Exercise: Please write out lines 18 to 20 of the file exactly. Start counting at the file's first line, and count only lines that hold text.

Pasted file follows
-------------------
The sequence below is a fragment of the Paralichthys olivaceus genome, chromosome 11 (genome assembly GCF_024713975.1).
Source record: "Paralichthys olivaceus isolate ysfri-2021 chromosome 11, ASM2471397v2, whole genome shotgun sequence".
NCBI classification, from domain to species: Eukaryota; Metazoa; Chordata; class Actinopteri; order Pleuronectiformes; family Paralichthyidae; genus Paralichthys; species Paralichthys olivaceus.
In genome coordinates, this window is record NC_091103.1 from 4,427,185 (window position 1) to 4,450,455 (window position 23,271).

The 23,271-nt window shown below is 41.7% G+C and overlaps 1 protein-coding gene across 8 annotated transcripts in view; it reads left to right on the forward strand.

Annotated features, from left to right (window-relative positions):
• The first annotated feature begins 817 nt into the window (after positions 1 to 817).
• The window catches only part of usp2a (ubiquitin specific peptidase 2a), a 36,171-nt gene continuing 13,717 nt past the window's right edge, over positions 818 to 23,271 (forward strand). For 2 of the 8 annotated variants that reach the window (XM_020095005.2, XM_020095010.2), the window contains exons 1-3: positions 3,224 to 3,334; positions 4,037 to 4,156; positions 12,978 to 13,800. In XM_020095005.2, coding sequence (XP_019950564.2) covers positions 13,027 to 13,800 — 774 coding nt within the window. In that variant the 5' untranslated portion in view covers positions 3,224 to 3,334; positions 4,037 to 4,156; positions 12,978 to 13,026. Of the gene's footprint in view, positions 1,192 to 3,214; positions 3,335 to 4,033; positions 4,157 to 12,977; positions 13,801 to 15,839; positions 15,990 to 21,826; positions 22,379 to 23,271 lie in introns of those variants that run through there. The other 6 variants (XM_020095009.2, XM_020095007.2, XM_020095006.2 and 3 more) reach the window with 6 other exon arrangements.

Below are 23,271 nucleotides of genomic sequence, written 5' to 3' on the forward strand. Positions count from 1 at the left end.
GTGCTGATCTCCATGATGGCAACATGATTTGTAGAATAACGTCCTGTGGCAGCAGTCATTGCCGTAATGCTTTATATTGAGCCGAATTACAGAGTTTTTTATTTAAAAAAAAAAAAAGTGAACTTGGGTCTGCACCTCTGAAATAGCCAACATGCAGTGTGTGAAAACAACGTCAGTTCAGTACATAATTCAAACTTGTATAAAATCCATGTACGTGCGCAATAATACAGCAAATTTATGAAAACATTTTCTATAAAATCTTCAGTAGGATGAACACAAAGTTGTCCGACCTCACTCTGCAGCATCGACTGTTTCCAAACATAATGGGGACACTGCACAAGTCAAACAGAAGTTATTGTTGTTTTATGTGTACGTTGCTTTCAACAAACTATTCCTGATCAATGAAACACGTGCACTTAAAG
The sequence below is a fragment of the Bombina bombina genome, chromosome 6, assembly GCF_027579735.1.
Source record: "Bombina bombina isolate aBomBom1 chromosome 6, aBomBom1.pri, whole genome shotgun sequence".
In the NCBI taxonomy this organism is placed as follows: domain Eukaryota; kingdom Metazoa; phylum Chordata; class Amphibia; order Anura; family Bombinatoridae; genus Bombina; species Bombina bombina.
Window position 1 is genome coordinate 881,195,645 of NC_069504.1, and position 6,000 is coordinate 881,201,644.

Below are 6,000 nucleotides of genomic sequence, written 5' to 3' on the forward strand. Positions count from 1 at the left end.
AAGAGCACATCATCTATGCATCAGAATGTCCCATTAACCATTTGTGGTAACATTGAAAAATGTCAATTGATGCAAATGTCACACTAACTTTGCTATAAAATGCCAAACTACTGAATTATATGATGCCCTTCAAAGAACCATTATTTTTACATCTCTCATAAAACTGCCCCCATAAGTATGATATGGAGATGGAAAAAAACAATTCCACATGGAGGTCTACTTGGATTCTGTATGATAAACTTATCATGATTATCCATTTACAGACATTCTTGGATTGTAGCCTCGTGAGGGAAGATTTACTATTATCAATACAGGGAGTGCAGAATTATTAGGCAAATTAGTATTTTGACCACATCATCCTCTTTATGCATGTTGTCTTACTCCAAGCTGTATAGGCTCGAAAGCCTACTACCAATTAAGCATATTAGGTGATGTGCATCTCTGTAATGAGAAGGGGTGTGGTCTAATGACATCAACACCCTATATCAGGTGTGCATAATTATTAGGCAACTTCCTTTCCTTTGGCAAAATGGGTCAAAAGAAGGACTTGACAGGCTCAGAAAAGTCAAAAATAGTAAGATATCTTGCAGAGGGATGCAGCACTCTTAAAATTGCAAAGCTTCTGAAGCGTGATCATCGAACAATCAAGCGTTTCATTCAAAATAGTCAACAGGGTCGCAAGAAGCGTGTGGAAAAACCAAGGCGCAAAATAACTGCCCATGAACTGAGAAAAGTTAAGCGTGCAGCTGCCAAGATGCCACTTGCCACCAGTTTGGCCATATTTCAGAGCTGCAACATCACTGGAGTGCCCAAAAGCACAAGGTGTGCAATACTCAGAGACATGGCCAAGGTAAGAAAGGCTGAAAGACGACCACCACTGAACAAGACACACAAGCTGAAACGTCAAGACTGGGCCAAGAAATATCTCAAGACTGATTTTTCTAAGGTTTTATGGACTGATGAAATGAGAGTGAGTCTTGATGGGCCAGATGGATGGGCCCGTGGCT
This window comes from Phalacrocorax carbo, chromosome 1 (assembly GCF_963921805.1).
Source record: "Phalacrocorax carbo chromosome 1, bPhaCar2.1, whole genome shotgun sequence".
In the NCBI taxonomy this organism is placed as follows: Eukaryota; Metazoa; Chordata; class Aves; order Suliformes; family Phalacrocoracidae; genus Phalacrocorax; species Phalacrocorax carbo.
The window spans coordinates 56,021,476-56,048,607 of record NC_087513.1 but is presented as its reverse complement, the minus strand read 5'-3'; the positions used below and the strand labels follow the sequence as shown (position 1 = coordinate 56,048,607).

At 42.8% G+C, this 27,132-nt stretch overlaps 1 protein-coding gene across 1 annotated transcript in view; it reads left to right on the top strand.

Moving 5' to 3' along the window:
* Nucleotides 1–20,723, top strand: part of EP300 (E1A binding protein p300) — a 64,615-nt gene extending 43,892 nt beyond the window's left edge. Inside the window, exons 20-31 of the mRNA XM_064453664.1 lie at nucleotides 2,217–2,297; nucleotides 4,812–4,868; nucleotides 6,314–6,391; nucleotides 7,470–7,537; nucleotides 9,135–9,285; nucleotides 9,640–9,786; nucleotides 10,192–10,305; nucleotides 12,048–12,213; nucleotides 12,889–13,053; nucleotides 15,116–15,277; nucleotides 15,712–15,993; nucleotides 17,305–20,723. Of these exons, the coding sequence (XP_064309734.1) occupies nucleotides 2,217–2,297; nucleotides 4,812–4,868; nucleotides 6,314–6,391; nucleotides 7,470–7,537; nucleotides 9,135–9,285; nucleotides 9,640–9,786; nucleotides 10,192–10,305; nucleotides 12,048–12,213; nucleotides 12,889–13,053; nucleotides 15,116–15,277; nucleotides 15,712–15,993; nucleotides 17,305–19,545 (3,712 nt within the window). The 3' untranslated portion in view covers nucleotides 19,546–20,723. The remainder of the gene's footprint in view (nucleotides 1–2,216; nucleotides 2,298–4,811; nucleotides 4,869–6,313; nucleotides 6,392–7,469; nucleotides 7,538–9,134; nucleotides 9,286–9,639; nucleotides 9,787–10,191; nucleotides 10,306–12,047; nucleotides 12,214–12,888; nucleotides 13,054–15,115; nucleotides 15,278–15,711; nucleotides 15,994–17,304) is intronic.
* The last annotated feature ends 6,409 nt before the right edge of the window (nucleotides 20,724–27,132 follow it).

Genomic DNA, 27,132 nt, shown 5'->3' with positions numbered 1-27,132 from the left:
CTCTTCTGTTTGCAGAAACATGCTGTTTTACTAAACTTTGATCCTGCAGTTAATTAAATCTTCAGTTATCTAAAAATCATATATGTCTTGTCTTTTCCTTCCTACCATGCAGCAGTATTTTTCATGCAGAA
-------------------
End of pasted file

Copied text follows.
Source record: "Phalacrocorax carbo chromosome 1, bPhaCar2.1, whole genome shotgun sequence".
In the NCBI taxonomy this organism is placed as follows: Eukaryota; Metazoa; Chordata; class Aves; order Suliformes; family Phalacrocoracidae; genus Phalacrocorax; species Phalacrocorax carbo.
The window spans coordinates 56,021,476-56,048,607 of record NC_087513.1 but is presented as its reverse complement, the minus strand read 5'-3'; the positions used below and the strand labels follow the sequence as shown (position 1 = coordinate 56,048,607).